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According to the National Center for Educational Statistics (2012), the number of children ages 5 to 17 who spoke a language other than English at home rose from 10 to 21 percent of the population between 1980 and 2009. (NCES, 2012) Teachers must now accommodate their bilingual students despite those students English proficiency rates and change their manner of teaching to help those students. (Hite & Evans, 2006) Bilingual students, due to their language deficiency, are not as prepared as their English dominant peers and even though they are capable of learning and improving. Han in his 2012 study found support that the teacher's effort in the classroom makes the most difference in the student's ability, despite their language barriers. The teachers' themselves are at a disadvantage since their typical teaching styles will not necessarily be as effective with bilingual students who are not yet fluent enough in English to understand concepts that English dominant peers would (Keibler, 2011). This adaption on the teacher's part begins as soon as the student steps into the first grade where the teacher will use ESOL (English for Speakers of Other Languages) techniques such as visualizations, repetition, manipulations, and simplification of speech in order to connect with their bilingual students (Hite & Evans, 2006). There has been some research that suggests that those bilinguals who are not first generation, and who have more experience in American culture with greater English proficiency do not show a significant difference in academic achievement compared to their non-bilingual peers (Mouw & Xie, 1999). Despite all of this research on how bilinguals are affected in classrooms and how their teachers strive to adapt to the new situations this brings, there is no widely accepted standard of testing for comparing bilingual student's language proficiency to their academic achievement in school (Cummings, 1984).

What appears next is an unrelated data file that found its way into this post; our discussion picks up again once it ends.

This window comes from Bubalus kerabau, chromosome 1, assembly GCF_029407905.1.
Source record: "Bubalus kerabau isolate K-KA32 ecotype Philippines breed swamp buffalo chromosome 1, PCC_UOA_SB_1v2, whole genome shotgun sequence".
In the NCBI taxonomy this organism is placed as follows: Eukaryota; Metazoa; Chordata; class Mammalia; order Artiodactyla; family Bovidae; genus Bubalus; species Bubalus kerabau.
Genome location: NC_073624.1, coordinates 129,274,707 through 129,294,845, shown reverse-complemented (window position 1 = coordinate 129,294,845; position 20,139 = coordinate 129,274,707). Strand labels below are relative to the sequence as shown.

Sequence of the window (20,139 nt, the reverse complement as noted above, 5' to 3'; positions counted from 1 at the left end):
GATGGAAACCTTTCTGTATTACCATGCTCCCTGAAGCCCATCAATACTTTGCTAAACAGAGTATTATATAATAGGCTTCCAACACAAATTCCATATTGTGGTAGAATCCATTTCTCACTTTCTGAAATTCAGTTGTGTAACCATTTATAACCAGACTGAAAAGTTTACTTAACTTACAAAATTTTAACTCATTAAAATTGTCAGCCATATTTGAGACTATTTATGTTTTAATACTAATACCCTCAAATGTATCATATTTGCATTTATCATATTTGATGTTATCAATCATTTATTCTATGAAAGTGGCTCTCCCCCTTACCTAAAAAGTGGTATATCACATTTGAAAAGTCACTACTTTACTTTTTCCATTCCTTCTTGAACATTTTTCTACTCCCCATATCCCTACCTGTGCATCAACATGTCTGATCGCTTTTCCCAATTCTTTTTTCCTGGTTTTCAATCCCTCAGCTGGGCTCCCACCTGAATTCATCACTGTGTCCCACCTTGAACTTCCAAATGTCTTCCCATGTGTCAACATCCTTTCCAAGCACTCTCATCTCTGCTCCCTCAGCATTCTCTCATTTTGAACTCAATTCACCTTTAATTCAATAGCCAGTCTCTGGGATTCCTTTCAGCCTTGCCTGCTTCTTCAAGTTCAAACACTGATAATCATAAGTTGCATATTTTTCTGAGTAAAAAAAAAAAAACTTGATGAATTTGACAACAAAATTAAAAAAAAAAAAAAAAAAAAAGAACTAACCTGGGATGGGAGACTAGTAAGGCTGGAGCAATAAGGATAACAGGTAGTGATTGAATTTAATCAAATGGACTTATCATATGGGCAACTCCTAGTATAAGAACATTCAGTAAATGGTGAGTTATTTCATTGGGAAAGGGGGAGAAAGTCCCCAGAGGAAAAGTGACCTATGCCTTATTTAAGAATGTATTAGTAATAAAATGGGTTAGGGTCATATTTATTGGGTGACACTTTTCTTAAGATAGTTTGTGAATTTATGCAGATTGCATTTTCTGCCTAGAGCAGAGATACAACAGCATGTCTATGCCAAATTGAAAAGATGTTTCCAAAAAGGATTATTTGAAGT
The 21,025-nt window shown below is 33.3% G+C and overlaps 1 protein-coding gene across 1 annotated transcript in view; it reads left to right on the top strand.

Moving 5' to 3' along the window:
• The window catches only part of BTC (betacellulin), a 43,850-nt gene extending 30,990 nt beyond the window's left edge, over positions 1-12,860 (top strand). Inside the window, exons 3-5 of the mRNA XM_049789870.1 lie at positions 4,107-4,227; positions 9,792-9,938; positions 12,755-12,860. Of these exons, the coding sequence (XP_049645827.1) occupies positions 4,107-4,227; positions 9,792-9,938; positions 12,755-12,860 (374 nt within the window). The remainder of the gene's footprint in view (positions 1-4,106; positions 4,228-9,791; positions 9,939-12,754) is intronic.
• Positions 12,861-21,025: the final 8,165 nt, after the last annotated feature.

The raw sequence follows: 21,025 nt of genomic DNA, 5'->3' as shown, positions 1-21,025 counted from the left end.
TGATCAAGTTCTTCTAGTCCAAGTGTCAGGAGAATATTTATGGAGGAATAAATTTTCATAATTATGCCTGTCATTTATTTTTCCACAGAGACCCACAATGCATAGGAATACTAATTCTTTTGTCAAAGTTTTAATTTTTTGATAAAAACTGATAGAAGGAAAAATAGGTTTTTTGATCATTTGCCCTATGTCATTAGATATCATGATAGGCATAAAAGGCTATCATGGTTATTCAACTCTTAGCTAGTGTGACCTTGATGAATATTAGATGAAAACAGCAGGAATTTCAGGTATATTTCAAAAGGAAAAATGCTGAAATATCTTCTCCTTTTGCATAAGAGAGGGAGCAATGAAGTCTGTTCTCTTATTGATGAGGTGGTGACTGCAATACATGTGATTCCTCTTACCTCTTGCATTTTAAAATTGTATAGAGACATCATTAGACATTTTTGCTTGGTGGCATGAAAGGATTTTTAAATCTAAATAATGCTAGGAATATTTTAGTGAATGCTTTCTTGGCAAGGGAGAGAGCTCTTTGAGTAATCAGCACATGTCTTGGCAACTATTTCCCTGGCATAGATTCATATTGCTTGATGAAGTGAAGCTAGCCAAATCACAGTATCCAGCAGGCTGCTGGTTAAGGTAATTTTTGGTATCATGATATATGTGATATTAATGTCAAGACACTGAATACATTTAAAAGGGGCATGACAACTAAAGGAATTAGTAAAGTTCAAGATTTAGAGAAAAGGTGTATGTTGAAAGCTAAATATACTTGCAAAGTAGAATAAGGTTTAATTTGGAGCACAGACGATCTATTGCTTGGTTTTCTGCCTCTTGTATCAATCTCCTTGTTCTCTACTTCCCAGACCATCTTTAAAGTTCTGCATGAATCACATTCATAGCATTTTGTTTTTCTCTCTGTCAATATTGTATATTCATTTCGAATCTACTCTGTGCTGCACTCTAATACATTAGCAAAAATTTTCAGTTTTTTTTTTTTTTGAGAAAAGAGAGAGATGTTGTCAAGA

Han in his 2012 study "Bilingualism and Academic Achievement" looked at what role, if any, bilingualism plays in plays in children's academic developmental trajectories during their early school years, and whether the school environment makes a difference in these trajectories for children who speak non-English languages. Children in this study were recruited from the ECLS-K survey on longitudinal data on nationally representative children who entered kindergarten in the fall of 1998. The sample was diverse 58% was non-Hispanic white, with 14% of the children speaking another language apart from English at home.
A brief Oral Language Developmental Scale was given to children with non-English backgrounds. Phone interviews were used to gather family demographics as well as parental involvement in school work at home. Teachers and administrators completed surveys distributed by researchers. There was no reported reliability or validity of these strategies, which would have been useful for the reader. The authors detailed the procedure for these assessments, and the Oral Language Development scale, and how non-English language background subjects were determined.